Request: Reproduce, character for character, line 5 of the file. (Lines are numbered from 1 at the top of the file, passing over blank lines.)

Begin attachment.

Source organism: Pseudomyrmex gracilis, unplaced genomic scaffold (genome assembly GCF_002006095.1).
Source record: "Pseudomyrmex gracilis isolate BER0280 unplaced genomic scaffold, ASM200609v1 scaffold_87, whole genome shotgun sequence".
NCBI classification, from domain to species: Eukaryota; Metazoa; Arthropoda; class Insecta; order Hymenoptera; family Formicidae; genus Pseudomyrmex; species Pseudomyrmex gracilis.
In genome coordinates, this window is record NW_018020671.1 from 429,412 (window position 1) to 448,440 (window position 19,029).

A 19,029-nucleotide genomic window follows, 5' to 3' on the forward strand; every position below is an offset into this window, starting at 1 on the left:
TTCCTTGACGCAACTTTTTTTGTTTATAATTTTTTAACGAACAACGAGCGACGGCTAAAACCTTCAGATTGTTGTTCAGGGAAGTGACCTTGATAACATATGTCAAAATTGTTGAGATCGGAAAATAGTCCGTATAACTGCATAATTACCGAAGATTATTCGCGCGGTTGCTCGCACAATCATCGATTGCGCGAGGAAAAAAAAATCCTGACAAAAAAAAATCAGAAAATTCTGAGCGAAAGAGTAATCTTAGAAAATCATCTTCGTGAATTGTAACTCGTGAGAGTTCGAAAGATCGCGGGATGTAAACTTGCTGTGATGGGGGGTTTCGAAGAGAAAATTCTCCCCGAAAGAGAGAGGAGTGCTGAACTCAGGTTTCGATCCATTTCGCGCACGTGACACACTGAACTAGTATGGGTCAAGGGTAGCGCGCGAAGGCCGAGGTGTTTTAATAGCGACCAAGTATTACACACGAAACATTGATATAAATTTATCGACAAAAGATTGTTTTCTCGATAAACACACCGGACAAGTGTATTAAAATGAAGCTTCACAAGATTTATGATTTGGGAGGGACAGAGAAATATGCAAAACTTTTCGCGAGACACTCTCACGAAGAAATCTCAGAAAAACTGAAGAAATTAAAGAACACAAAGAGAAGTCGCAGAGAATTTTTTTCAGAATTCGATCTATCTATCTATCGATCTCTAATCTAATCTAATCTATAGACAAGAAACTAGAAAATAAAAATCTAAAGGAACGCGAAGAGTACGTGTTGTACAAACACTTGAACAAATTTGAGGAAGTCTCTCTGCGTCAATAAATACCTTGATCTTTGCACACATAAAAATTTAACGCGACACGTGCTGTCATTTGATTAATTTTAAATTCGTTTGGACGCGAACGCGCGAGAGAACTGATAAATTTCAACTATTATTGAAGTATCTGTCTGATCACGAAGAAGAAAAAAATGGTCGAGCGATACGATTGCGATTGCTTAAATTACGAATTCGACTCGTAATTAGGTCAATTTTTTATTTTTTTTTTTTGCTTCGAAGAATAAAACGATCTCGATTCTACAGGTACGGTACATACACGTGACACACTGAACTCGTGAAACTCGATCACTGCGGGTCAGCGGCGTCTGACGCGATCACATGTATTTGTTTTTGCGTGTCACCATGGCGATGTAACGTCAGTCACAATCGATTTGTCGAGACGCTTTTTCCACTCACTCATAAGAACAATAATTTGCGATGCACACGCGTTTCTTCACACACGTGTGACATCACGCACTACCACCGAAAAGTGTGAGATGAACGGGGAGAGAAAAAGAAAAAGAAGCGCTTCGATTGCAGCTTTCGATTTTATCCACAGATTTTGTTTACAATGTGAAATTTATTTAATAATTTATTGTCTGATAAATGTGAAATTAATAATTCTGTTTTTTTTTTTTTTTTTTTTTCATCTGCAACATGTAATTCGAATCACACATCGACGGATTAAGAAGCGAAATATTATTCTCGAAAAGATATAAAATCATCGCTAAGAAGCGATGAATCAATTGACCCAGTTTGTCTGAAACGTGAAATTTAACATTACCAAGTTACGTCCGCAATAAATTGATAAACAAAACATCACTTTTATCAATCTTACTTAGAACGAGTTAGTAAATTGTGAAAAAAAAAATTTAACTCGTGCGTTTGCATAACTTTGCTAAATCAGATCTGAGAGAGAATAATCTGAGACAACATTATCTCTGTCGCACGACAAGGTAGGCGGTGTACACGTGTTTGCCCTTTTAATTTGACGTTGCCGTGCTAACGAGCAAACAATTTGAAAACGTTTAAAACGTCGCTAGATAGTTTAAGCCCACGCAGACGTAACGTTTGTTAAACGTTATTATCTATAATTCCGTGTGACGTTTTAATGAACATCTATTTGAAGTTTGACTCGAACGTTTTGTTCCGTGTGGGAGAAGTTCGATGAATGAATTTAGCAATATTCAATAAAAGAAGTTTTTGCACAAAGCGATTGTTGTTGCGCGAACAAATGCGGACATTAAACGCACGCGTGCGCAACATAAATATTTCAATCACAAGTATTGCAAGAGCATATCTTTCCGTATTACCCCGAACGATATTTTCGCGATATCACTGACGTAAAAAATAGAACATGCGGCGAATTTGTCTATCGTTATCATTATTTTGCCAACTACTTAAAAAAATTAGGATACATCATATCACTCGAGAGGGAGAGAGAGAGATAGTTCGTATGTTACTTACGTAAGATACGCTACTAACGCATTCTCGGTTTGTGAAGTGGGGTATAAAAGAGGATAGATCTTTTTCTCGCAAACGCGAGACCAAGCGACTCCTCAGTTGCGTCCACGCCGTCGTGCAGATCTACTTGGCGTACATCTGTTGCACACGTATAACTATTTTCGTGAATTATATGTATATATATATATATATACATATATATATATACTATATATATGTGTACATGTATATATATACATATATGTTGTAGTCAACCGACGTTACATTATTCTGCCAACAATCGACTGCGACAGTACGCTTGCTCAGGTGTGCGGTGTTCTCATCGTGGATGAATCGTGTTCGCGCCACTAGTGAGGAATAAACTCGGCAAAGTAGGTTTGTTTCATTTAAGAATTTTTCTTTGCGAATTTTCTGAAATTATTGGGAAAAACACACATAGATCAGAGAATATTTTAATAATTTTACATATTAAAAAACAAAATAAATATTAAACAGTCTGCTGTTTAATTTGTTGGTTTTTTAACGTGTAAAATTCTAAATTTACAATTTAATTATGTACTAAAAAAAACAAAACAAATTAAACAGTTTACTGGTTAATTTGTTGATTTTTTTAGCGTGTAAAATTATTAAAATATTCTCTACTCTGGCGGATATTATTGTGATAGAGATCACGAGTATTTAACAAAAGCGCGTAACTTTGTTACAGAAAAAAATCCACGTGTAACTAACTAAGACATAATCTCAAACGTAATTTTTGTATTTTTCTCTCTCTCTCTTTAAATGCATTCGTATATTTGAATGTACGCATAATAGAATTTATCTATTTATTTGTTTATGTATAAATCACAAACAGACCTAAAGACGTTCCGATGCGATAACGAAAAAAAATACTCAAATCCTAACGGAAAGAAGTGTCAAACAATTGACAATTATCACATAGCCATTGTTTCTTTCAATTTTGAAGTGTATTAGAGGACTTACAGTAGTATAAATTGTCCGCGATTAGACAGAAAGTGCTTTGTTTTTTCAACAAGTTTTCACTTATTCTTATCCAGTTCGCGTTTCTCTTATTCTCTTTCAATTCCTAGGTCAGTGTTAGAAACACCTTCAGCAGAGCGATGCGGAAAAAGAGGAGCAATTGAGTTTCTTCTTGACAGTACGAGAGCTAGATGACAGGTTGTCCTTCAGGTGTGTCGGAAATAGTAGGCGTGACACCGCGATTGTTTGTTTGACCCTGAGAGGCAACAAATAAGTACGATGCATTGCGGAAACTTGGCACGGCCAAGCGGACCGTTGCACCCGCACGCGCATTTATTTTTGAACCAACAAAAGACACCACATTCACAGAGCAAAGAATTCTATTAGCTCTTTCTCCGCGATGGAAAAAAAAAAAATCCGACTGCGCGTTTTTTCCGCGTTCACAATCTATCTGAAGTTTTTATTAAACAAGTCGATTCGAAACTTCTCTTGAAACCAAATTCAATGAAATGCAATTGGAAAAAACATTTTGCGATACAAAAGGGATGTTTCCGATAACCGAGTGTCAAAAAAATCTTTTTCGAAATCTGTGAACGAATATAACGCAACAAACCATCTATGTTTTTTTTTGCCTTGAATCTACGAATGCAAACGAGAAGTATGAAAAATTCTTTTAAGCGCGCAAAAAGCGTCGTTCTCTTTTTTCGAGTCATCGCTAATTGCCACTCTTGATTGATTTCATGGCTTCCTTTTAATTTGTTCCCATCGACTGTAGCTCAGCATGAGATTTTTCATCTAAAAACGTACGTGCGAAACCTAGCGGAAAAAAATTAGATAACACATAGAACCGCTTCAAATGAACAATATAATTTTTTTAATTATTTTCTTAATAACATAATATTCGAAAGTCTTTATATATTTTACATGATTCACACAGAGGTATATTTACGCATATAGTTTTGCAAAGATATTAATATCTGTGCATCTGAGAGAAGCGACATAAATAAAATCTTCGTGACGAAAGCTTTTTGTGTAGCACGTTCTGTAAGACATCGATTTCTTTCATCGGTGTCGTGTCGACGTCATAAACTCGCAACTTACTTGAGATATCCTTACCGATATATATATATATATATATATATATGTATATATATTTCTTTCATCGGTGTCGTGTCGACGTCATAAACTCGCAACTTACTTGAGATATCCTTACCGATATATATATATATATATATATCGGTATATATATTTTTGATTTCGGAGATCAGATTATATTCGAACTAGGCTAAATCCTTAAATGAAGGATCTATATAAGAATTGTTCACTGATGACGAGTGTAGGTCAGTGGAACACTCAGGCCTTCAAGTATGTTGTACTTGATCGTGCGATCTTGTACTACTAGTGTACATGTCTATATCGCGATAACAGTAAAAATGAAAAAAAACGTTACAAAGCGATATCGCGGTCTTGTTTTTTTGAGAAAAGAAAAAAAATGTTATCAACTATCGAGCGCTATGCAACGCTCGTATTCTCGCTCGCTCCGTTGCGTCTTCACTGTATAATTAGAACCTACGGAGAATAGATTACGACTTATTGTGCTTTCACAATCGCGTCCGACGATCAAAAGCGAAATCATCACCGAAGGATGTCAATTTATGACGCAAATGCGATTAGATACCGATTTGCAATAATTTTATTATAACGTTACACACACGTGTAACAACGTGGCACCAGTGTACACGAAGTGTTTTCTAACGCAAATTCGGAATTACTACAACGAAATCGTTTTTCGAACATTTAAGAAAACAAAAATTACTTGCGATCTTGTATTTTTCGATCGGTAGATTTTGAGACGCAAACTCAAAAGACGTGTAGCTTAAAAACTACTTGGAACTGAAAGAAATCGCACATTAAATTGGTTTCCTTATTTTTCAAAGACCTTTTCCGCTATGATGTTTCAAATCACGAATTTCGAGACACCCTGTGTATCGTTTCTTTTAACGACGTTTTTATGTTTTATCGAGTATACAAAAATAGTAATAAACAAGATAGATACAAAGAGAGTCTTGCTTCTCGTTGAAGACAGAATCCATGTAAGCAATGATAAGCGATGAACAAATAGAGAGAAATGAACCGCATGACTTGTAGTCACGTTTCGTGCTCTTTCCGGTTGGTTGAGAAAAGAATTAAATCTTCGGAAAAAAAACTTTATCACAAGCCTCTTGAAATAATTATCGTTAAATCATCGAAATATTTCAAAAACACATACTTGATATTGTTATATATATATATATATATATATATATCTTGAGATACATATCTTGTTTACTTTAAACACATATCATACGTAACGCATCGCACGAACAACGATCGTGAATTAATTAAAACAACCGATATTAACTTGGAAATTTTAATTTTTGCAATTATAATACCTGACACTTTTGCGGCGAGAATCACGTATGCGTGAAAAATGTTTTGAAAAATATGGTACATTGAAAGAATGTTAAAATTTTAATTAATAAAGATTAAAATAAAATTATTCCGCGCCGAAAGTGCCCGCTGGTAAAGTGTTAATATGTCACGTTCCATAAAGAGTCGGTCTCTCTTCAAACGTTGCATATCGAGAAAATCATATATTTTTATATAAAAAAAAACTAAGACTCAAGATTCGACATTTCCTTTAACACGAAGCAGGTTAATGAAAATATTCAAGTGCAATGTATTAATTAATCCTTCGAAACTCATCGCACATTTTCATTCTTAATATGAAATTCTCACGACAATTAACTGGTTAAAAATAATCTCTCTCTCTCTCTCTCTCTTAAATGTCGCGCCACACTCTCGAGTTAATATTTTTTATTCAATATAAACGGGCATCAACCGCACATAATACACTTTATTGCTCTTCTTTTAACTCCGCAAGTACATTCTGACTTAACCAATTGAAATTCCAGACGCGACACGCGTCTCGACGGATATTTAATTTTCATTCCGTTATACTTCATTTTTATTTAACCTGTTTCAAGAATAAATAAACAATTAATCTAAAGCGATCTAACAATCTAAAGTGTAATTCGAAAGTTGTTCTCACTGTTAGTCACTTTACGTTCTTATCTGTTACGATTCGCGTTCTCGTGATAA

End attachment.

A 19,029-nucleotide genomic window follows, 5' to 3' on the forward strand; every position below is an offset into this window, starting at 1 on the left: